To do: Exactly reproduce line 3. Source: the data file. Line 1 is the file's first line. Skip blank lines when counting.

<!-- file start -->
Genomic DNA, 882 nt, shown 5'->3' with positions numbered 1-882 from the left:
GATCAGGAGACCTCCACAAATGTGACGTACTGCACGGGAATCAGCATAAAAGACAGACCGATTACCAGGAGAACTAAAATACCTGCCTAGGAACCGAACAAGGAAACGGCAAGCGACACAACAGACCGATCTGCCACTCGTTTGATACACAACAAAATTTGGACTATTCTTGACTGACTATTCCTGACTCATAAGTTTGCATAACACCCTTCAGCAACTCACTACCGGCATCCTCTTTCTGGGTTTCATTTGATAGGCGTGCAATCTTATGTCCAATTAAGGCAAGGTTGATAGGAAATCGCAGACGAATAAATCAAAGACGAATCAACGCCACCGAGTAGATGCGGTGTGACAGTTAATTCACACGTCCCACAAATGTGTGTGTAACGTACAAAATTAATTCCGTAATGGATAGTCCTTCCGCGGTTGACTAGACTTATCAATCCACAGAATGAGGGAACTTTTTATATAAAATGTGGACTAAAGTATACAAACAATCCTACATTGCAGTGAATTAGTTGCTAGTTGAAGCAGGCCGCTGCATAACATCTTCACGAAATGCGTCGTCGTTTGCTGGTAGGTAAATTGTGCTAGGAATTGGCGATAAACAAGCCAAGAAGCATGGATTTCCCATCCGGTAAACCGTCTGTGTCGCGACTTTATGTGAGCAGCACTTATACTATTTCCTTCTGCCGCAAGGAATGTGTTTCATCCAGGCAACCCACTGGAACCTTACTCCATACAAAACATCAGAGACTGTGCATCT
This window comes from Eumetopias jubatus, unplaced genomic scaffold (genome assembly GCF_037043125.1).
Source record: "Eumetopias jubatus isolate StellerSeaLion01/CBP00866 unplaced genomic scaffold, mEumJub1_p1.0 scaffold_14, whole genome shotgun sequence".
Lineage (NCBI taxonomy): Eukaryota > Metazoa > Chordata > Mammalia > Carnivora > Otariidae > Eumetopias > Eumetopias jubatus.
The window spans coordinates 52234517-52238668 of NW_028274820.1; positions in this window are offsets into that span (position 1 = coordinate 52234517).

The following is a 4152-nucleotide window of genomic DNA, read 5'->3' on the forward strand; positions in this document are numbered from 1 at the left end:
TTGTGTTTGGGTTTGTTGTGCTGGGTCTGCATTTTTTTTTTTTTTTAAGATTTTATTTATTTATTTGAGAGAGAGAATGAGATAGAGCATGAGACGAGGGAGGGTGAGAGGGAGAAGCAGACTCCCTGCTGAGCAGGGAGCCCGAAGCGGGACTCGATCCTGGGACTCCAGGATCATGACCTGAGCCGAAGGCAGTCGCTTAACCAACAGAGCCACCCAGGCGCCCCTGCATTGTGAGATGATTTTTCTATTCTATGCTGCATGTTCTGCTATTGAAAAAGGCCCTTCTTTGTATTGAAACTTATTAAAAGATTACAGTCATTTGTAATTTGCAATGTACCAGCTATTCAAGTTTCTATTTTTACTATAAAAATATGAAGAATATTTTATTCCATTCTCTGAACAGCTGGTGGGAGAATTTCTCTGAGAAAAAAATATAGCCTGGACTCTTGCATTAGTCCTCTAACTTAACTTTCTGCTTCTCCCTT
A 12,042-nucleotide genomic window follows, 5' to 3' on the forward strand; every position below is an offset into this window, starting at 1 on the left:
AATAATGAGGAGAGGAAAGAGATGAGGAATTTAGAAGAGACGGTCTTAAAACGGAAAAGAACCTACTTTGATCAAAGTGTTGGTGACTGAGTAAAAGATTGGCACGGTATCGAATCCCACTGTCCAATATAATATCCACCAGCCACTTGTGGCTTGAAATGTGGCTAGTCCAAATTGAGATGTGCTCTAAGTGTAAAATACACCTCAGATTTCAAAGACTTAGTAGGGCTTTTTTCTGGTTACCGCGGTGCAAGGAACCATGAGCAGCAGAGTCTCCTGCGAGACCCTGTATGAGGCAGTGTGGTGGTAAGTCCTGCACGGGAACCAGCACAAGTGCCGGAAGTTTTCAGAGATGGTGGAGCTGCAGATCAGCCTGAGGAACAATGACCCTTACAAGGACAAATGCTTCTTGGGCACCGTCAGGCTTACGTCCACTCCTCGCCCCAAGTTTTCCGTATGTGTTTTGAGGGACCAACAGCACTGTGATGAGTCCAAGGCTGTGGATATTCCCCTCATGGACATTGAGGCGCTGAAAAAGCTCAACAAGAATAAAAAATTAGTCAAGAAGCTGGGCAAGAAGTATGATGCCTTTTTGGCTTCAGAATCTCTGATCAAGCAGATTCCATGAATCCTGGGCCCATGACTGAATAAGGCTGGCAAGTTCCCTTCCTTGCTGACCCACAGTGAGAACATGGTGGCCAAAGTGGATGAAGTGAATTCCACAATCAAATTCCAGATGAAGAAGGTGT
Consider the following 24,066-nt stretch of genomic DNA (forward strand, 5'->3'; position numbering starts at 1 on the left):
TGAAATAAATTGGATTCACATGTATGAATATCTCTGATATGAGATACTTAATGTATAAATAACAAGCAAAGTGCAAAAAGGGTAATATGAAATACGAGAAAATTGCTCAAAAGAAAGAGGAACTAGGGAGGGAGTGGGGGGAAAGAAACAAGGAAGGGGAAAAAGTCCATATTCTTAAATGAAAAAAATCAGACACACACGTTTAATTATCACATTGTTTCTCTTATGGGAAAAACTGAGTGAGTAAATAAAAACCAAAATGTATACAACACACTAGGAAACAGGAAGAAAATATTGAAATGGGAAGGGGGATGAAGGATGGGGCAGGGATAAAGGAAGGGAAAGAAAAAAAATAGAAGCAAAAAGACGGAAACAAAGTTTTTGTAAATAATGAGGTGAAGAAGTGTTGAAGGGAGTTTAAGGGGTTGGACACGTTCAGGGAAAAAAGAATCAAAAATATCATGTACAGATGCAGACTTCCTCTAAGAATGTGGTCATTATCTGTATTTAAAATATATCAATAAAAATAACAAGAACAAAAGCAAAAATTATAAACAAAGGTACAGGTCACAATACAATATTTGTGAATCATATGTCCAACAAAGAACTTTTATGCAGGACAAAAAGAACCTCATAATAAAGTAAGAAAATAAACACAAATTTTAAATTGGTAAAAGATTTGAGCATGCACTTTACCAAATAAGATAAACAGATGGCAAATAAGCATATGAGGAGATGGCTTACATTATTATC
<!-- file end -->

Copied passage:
This window comes from Eumetopias jubatus, unplaced genomic scaffold (genome assembly GCF_037043125.1).